Any ball after the 1st one, I'd almost certainly give away to a well behaved, deserving looking kid (wearing some team clothes (best would be a non-superstar player), perhaps a glove and certainly totally into the game to that point).
I've gotten two foul balls - both at the old ballpark in Arlington back in the eighties. The first was off the bat of Bill Stein. I still have it and wouldn't give to anyone ever. The second was a year or two later off the Twins Houston Jimenez. I gave it away to a five year old a few seats down the row who was crying for some reason. I got a completely undeserved round of applause.

There is a big difference between your first ball and any subsequent ones. I suspect I'd be willing to give away another caught foul under the right conditions. Now if I caught a homerun at Fenway, I suspect I'd feel very attached to it.
It makes me laugh that grown adults would not give a ball away. I've never caught one either, but I could care less. It's a ball and you're a middle aged man.
Why do you think the ball would mean anymore to the kid after 5 minutes. You make it sound like a middle aged man cant have a connection to baseball.
Agreed with jintman. Please explain how it automatically matters MORE to some child than a diehard adult fan? Maybe it doesn't matter to you, amazin, which is fine. But don't assume that the way you think is the same as everyone else and you certainly shouldn't judge someone who doesn't share that view.
I disagree that the kid would rank all those things as a 9. Depends on the kid.

My kids have gotten balls tossed to them several times. They were happy at first, but every single time, they had completely misplaced the ball in their rooms by the next day, and forgotten about it.

At first, my oldest kid was probably a 3, and my second kid about a 5. By the next day, it's probably about 1 and 2. Now, they barely remember the events.

Meanwhile, an adult may not enjoy the initial moment better, but they may hold on to the enjoyment longer. What's more important, the initial peak pleasure of the moment, or the long-term enjoyment? It's not so simple an equation.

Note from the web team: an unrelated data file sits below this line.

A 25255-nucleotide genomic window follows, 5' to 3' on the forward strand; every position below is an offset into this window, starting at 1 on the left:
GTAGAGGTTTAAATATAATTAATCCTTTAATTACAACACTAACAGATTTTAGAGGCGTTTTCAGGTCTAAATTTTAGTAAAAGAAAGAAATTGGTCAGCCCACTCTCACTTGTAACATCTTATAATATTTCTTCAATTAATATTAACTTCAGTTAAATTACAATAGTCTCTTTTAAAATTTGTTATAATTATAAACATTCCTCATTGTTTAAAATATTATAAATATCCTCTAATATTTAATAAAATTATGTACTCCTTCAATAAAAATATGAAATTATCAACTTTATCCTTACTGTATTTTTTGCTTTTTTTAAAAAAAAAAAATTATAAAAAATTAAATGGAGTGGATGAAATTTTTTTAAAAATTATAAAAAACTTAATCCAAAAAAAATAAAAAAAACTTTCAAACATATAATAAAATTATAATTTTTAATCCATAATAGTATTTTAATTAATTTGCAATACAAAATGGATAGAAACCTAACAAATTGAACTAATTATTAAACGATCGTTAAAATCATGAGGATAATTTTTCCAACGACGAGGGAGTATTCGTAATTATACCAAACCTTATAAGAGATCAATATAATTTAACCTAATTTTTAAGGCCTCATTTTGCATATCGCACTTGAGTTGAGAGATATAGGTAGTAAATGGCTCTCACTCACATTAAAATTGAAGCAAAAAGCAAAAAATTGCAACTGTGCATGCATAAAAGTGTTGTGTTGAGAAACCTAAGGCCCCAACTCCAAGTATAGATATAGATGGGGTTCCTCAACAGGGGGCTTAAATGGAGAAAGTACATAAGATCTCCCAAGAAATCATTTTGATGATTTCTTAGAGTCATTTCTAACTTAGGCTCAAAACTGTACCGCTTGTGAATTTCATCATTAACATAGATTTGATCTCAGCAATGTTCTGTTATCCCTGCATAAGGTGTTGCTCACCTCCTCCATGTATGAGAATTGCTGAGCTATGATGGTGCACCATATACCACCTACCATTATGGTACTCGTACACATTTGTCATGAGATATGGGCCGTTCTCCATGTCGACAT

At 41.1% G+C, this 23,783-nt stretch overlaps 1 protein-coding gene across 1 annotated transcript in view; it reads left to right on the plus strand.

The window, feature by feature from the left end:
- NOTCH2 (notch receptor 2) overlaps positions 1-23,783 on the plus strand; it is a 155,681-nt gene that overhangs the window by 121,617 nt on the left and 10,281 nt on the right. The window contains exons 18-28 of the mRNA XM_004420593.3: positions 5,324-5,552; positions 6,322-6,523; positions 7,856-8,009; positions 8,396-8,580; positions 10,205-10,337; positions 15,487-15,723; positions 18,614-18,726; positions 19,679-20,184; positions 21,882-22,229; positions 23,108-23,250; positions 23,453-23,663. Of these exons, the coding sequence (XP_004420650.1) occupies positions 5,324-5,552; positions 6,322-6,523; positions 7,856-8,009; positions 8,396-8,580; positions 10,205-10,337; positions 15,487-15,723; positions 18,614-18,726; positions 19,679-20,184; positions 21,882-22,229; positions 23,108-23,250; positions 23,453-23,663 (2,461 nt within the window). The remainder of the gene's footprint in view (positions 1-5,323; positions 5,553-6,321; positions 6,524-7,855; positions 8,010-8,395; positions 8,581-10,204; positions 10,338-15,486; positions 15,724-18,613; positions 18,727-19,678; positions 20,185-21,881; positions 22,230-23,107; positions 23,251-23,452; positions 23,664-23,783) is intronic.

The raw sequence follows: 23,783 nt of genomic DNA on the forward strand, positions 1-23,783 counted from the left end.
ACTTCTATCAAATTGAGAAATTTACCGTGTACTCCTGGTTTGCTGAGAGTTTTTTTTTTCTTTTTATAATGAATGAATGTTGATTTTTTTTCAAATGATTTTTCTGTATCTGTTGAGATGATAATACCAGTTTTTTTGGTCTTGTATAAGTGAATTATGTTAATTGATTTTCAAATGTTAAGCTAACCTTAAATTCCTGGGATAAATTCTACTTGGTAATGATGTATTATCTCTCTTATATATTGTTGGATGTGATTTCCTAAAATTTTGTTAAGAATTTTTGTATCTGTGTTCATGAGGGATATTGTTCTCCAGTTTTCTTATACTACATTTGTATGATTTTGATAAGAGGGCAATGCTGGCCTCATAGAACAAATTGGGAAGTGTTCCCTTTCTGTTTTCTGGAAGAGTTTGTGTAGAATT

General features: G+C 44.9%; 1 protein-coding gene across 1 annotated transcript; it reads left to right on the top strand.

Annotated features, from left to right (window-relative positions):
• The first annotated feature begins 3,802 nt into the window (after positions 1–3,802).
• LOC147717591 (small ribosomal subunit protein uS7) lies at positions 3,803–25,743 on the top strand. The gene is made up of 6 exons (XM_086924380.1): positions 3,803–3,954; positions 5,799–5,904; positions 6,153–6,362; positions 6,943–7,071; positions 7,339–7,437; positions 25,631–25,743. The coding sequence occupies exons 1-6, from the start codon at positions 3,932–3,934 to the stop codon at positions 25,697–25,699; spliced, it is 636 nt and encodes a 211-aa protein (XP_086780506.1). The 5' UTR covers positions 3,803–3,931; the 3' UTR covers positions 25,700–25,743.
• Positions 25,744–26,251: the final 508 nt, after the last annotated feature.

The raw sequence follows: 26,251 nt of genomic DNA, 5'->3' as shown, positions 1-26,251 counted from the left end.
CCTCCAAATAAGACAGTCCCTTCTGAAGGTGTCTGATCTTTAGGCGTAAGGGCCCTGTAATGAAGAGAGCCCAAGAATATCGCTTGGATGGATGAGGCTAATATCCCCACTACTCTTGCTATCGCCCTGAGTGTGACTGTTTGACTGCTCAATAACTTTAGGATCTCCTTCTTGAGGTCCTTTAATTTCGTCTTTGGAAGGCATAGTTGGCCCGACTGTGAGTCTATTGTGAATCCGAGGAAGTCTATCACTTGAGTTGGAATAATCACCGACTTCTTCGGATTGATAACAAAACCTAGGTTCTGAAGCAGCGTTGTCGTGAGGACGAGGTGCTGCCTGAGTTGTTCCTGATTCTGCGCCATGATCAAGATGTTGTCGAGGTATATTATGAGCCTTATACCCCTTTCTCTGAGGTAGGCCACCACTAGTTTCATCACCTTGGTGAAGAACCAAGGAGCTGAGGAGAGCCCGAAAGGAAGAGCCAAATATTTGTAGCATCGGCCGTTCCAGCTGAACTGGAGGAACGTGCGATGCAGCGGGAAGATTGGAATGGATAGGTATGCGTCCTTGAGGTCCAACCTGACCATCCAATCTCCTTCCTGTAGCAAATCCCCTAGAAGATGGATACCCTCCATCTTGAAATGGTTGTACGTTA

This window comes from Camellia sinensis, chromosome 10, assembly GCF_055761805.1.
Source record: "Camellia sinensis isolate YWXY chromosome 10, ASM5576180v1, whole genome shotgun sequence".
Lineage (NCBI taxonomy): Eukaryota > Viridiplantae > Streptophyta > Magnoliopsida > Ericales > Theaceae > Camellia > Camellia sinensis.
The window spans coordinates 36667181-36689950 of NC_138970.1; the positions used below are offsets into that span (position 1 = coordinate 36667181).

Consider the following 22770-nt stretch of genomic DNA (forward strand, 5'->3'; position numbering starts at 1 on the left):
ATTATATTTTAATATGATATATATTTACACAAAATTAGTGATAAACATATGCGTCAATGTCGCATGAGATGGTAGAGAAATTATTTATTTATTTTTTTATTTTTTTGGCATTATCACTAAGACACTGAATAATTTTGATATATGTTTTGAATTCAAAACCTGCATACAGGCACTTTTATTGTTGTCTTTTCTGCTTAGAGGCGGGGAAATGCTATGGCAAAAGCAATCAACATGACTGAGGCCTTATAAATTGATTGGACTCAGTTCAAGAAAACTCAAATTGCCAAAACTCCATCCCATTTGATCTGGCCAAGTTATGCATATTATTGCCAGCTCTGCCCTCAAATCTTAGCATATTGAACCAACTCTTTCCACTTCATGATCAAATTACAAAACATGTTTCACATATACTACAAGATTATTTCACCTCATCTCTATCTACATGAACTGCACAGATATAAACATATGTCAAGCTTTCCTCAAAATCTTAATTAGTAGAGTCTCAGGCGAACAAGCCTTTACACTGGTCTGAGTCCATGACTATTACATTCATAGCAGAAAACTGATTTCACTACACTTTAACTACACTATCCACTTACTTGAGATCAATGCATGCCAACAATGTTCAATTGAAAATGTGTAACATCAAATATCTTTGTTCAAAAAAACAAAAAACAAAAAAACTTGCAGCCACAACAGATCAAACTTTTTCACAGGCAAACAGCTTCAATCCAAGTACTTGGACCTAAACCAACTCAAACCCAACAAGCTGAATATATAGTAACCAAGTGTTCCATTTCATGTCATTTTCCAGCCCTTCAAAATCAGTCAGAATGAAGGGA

The real crime is being a Yankee fan and having to listen to Michael Kay for 150 games a year.
I'd advise you to simply look away from the gruesomeness of Michael Kay but that might lead you to the horror that is John Sterling. You're in a tough spot, and I feel for you.
The last two times I got balls at games -- once while picking up a home run during BP at Camden Yards and the next time picking up a foul ball at a minor league game in Indianapolis -- I gave them to nearby kids.
The kids were ecstatic. Their parents, on the other hand, looked at me like I was offering their kids candy to get them into my windowless van.
Just read this to my wife, who says that you should have taken the ball back and said: "I'm sorry, your mommy and daddy don't want you to have this."
I generally felt this way when I was single. Now, though, most times I'd want the baseball for my kids.

I don't run for baseballs though. If I catch one, fine. I don't so scrabbling around the empty seats.

But I do understand fgreenangel2's view. My suggestion? Go to more minor league games.

My other suggestion is never, ever listen to Michael Kay.
A co-worker and I got some tickets to an indie league game in MN. My family could not attend so I gave my extra ticket to him and he brought his wife and daughter. I caught a foul ball over my shoulder and asked the elderly lady behind me if she had someone who would like the ball. She said her grandson would love it. I gave it to her, turned around and realized I had not given it to my co-worker's daughter. Felt horrible, still do, and righfully get crap for it evry BB season..... It is amazing the little things that gnaw at us over time.

I am also sick of the fans preasuring others to throw back home run balls from opposing teams. It was neat and original once.
I don't know what possesses these lunatics who throw back the home run balls from opposing teams. I might consider giving such a ball to a nearby kid. But I'd never throw it back on the field. Why? So the ballboy will scoop it up and give it to someone sitting down in the expensive seats along the field?
I hope that baseball fans are aware of Zack Hample. I've read a few of his books and, I don't know, guy must have super powers or something.

Over his lifetime he has caught nearly 6,000 baseballs from Major League Stadiums, including Barry Bonds 724th home run, the first home run of the 2007 Home Run Derby, the last home run hit in Shea Stadium, and Mike Trout's first ML home run. He also caught home runs on back-to-back nights in 2008 at Yankee Stadium.
So much wasted effort.
The only time I caught a ball at a professional game was during a Carolina League contest. I turned and handed the ball the the kids next to me, much to the delight of the crowd. Of course, the kid is my son and I reclaimed the ball out in the parking lot. It now sits on my bookshelf at home.